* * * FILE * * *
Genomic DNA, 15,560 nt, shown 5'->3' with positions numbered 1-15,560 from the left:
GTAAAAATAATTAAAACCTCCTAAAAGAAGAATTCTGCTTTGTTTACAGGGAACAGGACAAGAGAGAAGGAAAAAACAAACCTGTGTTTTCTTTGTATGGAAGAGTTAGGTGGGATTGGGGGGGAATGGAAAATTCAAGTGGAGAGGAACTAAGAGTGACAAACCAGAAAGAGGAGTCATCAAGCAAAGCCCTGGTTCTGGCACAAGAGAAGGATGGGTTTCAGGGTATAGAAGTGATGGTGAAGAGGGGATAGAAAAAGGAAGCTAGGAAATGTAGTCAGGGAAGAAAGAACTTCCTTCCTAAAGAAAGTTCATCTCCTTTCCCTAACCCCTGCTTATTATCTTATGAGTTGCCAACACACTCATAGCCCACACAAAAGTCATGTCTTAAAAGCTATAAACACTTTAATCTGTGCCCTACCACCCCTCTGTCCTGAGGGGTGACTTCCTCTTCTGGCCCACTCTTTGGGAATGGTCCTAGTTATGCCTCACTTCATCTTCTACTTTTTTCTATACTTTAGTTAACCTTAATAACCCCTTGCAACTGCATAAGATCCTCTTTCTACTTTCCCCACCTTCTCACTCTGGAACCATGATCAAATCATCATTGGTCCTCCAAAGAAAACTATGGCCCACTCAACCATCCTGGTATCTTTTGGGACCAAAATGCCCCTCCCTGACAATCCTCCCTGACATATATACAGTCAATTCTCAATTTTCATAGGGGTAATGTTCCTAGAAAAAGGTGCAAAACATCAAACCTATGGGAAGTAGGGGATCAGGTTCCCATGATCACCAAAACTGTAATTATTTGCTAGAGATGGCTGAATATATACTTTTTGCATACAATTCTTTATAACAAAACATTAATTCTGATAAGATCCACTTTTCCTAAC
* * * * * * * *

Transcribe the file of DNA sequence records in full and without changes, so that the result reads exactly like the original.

Genomic DNA, 15,560 nt, shown 5'->3' with positions numbered 1-15,560 from the left:
GTAAAAATAATTAAAACCTCCTAAAAGAAGAATTCTGCTTTGTTTACAGGGAACAGGACAAGAGAGAAGGAAAAAACAAACCTGTGTTTTCTTTGTATGGAAGAGTTAGGTGGGATTGGGGGGGAATGGAAAATTCAAGTGGAGAGGAACTAAGAGTGACAAACCAGAAAGAGGAGTCATCAAGCAAAGCCCTGGTTCTGGCACAAGAGAAGGATGGGTTTCAGGGTATAGAAGTGATGGTGAAGAGGGGATAGAAAAAGGAAGCTAGGAAATGTAGTCAGGGAAGAAAGAACTTCCTTCCTAAAGAAAGTTCATCTCCTTTCCCTAACCCCTGCTTATTATCTTATGAGTTGCCAACACACTCATAGCCCACACAAAAGTCATGTCTTAAAAGCTATAAACACTTTAATCTGTGCCCTACCACCCCTCTGTCCTGAGGGGTGACTTCCTCTTCTGGCCCACTCTTTGGGAATGGTCCTAGTTATGCCTCACTTCATCTTCTACTTTTTTCTATACTTTAGTTAACCTTAATAACCCCTTGCAACTGCATAAGATCCTCTTTCTACTTTCCCCACCTTCTCACTCTGGAACCATGATCAAATCATCATTGGTCCTCCAAAGAAAACTATGGCCCACTCAACCATCCTGGTATCTTTTGGGACCAAAATGCCCCTCCCTGACAATCCTCCCTGACATATATACAGTCAATTCTCAATTTTCATAGGGGTAATGTTCCTAGAAAAAGGTGCAAAACATCAAACCTATGGGAAGTAGGGGATCAGGTTCCCATGATCACCAAAACTGTAATTATTTGCTAGAGATGGCTGAATATATACTTTTTGCATACAATTCTTTATAACAAAACATTAATTCTGATAAGATCCACTTTTCCTAAC